Far too many brands around today rely on aspirational marketing, bling and hackneyed ideas to try to make an impact on potential buyers. Cue: Electimuss, a perfect example of rather dubious style over substance. That said, it does offer at least one scent that's worth a second sniff.
Forget Rhodanthe, Platinum Muscus and Venti. Respectively, they are a faux-Arabian leathery rose, a sickly cocktail of laundry musks and a weak-willed, fruity aromatic, and they have nothing new to add to their genres. Saggita is marginally better. In a somewhat forgettable way, it combines milky woods with the banana-inflected, white floral notes reminiscent of Bertrand Duchaufour's Amaranthine.
The only one which made me sit up and pay attention was Amber Aquiliaria. Don't worry: the second part of its name is easily dismissed. There's nothing oud-like in evidence here. But the amber facet is presented in intriguing fashion. It's almost as though the perfumer has taken that most quintessential of modern ambers - Christopher Sheldrake's Ambre Sultan for Serge Lutens - and replaced the smoky herbal facets with a plummy, sharply medicinal cognac note. Everything else is familiar - the nocturnal vanilla, the singed labdanum, the suggestion of dry citruses at the start - but the evocation of dimly-lit bars does add a welcome twist. The impeccably groomed, dishdash-wearing sheikh of Ambre Sultan has swapped his Abu Dhabi office for a suite at a five-star hotel in London... and he's just about to start his holiday with a glass of Remy Martin. Interesting.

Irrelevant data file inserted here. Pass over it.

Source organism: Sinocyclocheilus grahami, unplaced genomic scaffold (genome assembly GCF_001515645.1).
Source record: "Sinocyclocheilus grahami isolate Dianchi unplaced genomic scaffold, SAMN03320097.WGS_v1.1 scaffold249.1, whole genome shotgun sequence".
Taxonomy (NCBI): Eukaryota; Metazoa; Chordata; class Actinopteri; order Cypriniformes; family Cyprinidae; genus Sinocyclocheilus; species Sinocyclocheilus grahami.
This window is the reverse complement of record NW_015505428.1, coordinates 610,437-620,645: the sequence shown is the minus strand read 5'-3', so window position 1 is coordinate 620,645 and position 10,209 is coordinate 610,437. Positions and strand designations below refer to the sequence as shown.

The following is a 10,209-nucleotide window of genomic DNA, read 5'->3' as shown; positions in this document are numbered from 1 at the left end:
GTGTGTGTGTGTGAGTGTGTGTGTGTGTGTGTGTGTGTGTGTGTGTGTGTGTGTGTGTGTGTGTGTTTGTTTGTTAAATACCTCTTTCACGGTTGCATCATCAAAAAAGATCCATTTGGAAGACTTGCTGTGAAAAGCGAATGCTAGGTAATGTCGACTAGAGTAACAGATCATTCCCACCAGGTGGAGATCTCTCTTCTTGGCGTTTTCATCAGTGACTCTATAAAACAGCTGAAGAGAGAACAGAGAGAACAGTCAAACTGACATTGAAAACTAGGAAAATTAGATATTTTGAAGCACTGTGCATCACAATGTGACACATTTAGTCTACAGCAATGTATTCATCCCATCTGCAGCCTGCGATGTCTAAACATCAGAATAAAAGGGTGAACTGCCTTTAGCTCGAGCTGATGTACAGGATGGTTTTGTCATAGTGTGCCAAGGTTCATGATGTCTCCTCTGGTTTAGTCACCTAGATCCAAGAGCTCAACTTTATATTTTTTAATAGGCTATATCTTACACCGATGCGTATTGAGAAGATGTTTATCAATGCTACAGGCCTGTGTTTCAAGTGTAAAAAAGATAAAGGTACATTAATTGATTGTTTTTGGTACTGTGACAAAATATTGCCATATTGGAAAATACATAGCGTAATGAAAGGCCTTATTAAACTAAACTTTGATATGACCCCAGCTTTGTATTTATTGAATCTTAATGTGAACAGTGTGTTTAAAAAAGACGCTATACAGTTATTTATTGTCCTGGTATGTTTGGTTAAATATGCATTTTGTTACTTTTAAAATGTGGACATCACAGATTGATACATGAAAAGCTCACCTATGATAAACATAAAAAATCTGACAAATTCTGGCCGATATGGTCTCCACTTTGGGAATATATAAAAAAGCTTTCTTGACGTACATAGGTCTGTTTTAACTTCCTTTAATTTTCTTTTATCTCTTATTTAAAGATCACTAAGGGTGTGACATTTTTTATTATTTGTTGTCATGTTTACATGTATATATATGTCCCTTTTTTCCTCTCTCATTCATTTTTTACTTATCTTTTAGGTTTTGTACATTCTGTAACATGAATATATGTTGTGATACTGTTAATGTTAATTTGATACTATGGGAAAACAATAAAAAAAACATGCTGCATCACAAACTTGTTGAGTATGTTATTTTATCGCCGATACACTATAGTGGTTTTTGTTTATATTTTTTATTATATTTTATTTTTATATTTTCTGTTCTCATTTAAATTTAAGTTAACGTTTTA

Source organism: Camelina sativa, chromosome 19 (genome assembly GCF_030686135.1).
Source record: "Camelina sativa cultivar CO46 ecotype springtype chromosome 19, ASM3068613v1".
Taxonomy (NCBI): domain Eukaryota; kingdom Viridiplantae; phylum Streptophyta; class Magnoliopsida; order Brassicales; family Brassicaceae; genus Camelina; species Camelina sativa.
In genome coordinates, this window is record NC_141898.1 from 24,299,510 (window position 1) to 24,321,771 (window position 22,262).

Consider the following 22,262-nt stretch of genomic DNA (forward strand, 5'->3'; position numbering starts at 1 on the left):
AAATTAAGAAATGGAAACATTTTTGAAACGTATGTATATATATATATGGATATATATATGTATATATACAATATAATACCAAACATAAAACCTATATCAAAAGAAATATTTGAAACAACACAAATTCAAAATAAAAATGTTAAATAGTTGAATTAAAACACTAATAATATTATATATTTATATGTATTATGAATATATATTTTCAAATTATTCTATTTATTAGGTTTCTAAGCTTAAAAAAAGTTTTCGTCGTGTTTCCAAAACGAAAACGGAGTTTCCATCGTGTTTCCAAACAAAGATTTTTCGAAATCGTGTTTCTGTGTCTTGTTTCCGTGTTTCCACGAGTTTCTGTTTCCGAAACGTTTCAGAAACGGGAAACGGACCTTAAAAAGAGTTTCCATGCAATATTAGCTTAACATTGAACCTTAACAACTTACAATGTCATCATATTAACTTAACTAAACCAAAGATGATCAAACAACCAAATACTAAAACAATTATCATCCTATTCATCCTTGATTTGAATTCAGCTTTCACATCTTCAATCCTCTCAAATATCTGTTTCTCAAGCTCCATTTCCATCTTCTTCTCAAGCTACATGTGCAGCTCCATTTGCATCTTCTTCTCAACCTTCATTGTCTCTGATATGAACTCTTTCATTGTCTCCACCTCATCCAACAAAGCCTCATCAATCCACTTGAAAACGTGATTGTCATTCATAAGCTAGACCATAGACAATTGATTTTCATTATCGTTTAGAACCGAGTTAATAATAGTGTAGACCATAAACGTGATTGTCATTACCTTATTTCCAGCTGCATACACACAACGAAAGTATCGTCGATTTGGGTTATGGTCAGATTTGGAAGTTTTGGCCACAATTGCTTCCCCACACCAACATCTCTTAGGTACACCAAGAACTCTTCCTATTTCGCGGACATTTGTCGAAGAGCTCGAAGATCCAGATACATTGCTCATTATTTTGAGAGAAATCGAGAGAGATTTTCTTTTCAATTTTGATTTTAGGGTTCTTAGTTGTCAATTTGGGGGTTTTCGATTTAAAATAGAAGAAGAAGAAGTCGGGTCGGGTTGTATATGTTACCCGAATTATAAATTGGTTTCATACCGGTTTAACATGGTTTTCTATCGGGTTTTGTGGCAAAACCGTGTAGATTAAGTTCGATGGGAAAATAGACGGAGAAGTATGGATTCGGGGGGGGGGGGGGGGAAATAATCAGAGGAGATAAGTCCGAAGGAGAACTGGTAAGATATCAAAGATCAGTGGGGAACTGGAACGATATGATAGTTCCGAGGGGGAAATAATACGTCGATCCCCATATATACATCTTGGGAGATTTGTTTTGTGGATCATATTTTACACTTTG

[Review based on a sample of extrait provided by Electimuss in 2015.]
Note: when it was first published, this post contained an erroneous statement about the creative directorship of the Electimuss brand. Apologies for any inconvenience caused.